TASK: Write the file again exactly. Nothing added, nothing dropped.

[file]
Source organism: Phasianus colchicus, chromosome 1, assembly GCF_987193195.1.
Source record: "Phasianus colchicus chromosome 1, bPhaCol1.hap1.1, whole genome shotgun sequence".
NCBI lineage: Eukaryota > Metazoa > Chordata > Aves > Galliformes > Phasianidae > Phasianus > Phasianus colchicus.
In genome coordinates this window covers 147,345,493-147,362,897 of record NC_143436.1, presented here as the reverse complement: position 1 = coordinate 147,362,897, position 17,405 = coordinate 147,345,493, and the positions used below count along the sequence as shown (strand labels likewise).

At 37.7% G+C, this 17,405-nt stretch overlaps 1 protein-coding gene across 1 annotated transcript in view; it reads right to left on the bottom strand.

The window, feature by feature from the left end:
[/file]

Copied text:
Source organism: Phasianus colchicus, chromosome 1, assembly GCF_987193195.1.
Source record: "Phasianus colchicus chromosome 1, bPhaCol1.hap1.1, whole genome shotgun sequence".
NCBI lineage: Eukaryota > Metazoa > Chordata > Aves > Galliformes > Phasianidae > Phasianus > Phasianus colchicus.
In genome coordinates this window covers 147,345,493-147,362,897 of record NC_143436.1, presented here as the reverse complement: position 1 = coordinate 147,362,897, position 17,405 = coordinate 147,345,493, and the positions used below count along the sequence as shown (strand labels likewise).

At 37.7% G+C, this 17,405-nt stretch overlaps 1 protein-coding gene across 1 annotated transcript in view; it reads right to left on the bottom strand.

The window, feature by feature from the left end: